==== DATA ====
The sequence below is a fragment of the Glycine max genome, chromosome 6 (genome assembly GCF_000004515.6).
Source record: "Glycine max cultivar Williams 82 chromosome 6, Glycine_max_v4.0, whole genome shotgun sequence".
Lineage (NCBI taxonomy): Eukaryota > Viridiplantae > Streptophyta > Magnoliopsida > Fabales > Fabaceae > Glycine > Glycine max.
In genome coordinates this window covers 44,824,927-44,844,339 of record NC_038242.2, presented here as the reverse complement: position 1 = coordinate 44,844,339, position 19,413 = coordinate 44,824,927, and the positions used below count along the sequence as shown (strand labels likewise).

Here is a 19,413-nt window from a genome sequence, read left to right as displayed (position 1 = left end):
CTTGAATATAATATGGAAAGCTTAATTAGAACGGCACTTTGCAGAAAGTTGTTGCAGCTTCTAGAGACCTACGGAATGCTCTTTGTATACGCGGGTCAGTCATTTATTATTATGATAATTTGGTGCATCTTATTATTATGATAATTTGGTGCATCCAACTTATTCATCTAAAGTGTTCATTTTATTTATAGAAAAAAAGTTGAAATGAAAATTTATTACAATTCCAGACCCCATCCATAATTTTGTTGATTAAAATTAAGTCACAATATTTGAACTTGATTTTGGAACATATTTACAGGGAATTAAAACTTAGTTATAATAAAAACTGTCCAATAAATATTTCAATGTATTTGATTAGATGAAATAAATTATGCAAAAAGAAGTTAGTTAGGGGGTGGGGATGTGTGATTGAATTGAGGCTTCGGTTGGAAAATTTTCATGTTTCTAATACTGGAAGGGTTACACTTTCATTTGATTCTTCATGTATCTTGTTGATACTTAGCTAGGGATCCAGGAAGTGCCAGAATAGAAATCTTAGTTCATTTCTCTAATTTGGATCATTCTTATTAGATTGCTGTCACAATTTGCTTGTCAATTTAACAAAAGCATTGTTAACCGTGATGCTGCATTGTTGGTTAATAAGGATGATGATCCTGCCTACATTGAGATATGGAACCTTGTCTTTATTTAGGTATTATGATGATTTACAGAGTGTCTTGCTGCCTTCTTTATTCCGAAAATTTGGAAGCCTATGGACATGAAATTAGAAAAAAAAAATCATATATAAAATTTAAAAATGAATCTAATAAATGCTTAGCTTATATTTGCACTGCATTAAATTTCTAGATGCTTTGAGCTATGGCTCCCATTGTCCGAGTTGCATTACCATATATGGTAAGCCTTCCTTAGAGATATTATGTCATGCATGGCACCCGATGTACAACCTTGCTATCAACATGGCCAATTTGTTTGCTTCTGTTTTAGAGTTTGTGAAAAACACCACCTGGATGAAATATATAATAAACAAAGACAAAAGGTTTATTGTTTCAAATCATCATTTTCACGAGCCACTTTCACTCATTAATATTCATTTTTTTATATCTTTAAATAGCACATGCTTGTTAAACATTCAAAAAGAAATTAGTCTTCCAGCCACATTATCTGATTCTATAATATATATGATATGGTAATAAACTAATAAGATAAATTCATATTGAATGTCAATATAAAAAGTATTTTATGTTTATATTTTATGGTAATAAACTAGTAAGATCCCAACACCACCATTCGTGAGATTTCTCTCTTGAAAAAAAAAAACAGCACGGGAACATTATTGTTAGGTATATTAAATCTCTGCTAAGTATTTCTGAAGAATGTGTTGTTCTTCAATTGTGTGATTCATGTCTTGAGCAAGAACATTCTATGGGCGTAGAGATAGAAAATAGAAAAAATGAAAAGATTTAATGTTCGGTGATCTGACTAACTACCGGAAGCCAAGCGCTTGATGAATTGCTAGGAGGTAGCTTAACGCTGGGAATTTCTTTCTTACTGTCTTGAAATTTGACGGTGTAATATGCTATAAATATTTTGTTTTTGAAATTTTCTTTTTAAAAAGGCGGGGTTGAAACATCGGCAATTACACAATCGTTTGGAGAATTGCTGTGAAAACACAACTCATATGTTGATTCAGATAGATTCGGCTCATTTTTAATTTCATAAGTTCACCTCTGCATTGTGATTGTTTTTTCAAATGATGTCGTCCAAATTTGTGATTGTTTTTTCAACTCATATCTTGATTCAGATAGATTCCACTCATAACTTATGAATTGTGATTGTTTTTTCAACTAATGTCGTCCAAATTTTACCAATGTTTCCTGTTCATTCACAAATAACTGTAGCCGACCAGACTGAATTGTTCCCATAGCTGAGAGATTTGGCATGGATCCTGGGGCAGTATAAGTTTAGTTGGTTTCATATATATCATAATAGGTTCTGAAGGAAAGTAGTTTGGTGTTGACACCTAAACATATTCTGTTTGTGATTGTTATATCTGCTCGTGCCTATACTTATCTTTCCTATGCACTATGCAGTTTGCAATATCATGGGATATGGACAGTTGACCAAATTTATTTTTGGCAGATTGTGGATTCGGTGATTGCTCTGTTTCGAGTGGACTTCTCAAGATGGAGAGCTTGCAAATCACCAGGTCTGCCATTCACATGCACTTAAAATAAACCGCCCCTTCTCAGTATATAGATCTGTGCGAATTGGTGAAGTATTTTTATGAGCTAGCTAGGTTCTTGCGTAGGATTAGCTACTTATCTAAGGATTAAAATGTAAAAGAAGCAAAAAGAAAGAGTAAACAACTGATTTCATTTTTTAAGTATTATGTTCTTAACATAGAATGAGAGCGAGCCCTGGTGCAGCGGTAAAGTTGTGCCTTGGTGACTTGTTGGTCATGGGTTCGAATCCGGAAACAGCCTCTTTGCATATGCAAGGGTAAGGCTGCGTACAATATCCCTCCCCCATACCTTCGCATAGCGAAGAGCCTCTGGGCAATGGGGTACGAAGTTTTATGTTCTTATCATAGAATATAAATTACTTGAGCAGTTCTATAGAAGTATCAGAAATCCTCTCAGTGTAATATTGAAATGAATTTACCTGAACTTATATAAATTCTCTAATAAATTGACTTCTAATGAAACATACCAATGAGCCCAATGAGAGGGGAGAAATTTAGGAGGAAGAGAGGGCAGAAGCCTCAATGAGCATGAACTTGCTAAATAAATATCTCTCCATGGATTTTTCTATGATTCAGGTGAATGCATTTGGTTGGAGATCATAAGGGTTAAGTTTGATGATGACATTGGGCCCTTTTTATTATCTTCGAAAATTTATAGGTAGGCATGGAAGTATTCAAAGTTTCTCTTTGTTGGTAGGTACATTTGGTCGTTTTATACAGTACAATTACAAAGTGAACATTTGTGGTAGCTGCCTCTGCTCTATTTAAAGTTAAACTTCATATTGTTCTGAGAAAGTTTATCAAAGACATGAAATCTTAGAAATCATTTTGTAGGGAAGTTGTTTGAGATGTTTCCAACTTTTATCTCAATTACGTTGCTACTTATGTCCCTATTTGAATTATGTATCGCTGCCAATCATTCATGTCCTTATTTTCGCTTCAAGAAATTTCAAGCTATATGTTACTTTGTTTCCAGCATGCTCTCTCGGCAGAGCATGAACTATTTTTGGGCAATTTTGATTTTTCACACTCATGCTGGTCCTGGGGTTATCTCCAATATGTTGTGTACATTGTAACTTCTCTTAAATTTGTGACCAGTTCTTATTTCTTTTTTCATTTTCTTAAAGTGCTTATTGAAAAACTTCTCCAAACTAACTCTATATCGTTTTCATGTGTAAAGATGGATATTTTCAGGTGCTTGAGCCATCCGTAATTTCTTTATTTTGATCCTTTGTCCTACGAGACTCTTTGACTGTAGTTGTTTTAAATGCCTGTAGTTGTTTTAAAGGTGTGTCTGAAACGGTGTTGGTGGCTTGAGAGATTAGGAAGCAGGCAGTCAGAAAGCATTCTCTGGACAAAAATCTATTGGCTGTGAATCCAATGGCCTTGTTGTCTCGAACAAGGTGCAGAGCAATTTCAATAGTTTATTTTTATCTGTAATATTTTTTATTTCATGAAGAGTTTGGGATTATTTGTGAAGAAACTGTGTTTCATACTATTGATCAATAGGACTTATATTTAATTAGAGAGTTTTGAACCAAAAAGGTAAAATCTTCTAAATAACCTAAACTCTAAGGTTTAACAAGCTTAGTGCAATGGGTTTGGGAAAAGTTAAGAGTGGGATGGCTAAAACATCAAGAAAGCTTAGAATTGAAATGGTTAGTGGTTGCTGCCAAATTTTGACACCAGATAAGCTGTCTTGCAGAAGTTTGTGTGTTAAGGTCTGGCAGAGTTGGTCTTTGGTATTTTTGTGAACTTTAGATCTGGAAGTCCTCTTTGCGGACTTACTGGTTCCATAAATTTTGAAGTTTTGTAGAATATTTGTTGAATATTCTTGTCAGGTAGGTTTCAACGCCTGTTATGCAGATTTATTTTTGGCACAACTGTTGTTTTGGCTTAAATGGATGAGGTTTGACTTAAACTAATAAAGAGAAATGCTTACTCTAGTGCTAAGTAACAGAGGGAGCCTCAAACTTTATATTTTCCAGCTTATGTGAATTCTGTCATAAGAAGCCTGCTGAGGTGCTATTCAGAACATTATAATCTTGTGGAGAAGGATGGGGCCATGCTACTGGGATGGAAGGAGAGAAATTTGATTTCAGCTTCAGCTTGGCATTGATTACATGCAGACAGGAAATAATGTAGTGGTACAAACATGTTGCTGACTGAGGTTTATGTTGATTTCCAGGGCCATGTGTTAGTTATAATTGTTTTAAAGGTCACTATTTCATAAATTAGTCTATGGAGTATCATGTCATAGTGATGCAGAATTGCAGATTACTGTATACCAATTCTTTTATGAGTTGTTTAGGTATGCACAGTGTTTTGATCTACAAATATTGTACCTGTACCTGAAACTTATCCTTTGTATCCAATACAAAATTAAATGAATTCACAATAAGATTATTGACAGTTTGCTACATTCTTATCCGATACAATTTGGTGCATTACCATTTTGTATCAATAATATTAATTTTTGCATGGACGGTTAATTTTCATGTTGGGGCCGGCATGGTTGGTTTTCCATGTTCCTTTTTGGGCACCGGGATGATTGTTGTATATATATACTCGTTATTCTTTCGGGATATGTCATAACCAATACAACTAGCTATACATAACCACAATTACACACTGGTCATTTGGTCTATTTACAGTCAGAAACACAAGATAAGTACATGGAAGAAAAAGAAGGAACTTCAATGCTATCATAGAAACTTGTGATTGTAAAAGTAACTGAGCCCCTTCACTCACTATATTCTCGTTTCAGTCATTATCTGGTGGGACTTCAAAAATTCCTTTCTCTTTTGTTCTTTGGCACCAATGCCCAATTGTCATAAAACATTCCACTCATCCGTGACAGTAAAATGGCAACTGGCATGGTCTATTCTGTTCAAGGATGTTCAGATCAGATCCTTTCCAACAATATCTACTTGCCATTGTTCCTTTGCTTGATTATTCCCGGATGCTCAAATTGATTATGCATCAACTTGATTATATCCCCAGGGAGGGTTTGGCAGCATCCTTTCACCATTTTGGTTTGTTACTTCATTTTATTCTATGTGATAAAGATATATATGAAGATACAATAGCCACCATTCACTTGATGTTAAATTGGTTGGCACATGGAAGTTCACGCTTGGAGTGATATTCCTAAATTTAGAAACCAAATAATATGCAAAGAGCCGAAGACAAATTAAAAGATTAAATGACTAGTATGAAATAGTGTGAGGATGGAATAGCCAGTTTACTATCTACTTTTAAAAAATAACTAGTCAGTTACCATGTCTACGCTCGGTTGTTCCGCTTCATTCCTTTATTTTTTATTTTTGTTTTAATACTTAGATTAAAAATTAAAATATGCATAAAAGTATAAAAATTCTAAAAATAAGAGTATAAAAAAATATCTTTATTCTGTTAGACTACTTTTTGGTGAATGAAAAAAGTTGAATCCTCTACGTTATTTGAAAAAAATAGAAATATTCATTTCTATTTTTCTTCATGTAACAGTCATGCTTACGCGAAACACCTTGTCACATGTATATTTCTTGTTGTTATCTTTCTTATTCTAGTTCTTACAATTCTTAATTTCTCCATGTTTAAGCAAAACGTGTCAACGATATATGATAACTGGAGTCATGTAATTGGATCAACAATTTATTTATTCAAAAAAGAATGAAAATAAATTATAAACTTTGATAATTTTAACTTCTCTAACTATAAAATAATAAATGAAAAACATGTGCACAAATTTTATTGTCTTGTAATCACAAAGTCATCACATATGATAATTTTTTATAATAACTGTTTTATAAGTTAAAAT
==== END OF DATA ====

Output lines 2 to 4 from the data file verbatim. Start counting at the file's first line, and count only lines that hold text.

Source record: "Glycine max cultivar Williams 82 chromosome 6, Glycine_max_v4.0, whole genome shotgun sequence".
Lineage (NCBI taxonomy): Eukaryota > Viridiplantae > Streptophyta > Magnoliopsida > Fabales > Fabaceae > Glycine > Glycine max.
In genome coordinates this window covers 44,824,927-44,844,339 of record NC_038242.2, presented here as the reverse complement: position 1 = coordinate 44,844,339, position 19,413 = coordinate 44,824,927, and the positions used below count along the sequence as shown (strand labels likewise).